Specialty publishing results reflect impact of Borders liquidation
Courier’s specialty publishing segment includes three businesses: Dover Publications, a niche publisher with thousands of titles in dozens of specialty trade markets; Research & Education Association (REA), a publisher of test preparation books and study guides; and Creative Homeowner, which publishes books on home design, decorating, landscaping and gardening.
Fourth-quarter revenues for the segment were $10.1 million, down 15 percent from last year’s fourth quarter, reflecting a combination of direct and indirect effects of the Borders Group bankruptcy and liquidation. The direct impact came from the loss of $900,000 in sales to Borders itself; indirect consequences included reduced consumer purchasing at other bookstores and reduced remainder sales in a market temporarily saturated by the Borders liquidation, resulting in an increase in Courier’s obsolescence reserve.
Sales were down 14 percent at Dover, 20 percent at Creative Homeowner, and 20 percent at REA, for which Borders had been the second-largest customer. Despite its sales decline, REA remained profitable, but Dover and Creative Homeowner reported operating losses. Overall, the segment’s fourth-quarter operating loss was $872,000, versus operating income of $211,000 in fiscal 2010.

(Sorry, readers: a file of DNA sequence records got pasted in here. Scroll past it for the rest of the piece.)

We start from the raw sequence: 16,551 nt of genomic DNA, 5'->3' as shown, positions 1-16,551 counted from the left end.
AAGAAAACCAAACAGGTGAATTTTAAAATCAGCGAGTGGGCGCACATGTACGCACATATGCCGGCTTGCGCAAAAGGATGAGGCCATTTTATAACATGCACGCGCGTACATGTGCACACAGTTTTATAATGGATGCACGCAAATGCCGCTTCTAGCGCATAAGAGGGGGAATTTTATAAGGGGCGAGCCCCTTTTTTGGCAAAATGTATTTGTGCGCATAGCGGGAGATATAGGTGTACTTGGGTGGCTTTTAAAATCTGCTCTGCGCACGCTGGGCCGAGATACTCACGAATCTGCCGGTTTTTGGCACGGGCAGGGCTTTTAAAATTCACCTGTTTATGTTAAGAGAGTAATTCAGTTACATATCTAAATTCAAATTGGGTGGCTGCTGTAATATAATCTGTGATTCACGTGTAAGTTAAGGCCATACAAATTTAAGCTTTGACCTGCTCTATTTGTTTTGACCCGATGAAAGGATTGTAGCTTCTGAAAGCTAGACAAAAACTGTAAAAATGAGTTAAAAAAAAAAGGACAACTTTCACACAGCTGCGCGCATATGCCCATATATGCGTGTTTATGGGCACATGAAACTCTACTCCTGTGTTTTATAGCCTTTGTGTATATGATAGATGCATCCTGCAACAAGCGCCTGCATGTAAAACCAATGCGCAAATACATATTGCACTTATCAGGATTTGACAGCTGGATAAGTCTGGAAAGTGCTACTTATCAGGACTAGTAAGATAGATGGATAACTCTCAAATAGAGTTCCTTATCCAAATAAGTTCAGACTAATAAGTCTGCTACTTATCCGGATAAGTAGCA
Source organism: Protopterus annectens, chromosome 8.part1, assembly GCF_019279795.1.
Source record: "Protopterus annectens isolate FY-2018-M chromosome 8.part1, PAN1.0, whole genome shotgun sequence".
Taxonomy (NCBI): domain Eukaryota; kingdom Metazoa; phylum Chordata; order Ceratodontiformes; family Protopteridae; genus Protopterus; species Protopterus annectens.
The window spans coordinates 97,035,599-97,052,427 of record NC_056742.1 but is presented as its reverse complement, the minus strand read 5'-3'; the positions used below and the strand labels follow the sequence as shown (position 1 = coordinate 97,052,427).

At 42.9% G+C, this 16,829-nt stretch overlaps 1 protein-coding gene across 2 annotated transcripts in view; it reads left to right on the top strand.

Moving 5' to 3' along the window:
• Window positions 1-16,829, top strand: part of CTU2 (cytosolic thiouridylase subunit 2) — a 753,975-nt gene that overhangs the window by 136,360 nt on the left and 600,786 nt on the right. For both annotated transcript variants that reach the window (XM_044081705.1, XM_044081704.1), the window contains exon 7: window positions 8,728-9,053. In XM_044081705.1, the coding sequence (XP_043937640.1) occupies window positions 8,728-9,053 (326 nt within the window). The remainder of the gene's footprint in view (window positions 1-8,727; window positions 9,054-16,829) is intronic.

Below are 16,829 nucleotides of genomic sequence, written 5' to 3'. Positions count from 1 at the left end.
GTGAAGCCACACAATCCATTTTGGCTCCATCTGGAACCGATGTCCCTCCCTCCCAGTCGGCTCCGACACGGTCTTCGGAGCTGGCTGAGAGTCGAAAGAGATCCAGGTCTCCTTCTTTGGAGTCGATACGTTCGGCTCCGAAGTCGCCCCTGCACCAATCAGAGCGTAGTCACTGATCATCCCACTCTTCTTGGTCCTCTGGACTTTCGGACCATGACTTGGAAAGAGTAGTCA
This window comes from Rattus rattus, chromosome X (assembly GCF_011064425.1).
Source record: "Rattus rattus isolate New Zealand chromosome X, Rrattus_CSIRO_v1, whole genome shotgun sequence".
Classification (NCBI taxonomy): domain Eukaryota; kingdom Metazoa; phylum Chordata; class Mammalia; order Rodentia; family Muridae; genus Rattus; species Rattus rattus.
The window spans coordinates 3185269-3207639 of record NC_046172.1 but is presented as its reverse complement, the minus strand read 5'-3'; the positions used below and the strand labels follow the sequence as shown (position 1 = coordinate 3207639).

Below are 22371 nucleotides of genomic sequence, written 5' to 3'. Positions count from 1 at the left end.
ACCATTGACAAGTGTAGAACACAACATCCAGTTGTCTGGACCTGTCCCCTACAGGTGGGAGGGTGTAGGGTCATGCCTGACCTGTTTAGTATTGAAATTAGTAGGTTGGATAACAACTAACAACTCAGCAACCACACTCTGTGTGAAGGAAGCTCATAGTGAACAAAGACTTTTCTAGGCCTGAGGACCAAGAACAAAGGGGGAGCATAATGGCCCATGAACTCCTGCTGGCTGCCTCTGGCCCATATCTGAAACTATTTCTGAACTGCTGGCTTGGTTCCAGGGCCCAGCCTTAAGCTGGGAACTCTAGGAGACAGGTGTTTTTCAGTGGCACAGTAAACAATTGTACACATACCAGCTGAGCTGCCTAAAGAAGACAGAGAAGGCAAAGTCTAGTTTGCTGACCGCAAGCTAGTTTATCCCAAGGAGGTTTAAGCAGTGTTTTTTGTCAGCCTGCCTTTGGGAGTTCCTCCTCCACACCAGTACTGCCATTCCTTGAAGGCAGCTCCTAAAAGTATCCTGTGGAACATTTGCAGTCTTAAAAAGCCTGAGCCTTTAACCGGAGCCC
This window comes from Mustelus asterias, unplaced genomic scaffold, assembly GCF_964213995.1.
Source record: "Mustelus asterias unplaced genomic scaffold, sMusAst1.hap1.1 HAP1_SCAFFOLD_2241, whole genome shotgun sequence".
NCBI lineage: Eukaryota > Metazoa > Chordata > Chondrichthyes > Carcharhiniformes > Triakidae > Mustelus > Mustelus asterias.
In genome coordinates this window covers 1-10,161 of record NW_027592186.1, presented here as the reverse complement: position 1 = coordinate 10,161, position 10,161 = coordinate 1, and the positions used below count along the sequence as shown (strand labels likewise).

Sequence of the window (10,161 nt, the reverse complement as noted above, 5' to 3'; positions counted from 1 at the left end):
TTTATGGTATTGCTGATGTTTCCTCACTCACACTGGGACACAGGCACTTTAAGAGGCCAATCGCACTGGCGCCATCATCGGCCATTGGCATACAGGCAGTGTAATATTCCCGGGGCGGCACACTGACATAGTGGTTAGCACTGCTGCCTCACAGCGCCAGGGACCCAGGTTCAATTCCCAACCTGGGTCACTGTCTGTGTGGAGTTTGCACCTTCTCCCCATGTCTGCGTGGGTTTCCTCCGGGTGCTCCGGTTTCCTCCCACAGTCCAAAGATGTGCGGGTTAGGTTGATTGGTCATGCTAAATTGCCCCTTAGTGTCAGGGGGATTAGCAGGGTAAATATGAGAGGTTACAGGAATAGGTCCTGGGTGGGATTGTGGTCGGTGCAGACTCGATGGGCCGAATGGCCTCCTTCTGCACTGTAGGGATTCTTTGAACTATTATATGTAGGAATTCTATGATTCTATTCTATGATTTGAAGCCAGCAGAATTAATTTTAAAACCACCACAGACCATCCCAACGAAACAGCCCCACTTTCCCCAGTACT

For the year as a whole, specialty publishing sales were $40.8 million, down 11 percent from $46.0 million in fiscal 2010, with $3.3 million, or more than 60 percent of the decline, attributable to lost sales to Borders. The segment’s operating loss for the year was $4.1 million, excluding the second quarter bad-debt provision for Borders, versus a loss of $714,000 last year. In addition to lower sales, key factors in the loss included increased returns and the increased allowance for inventory obsolescence.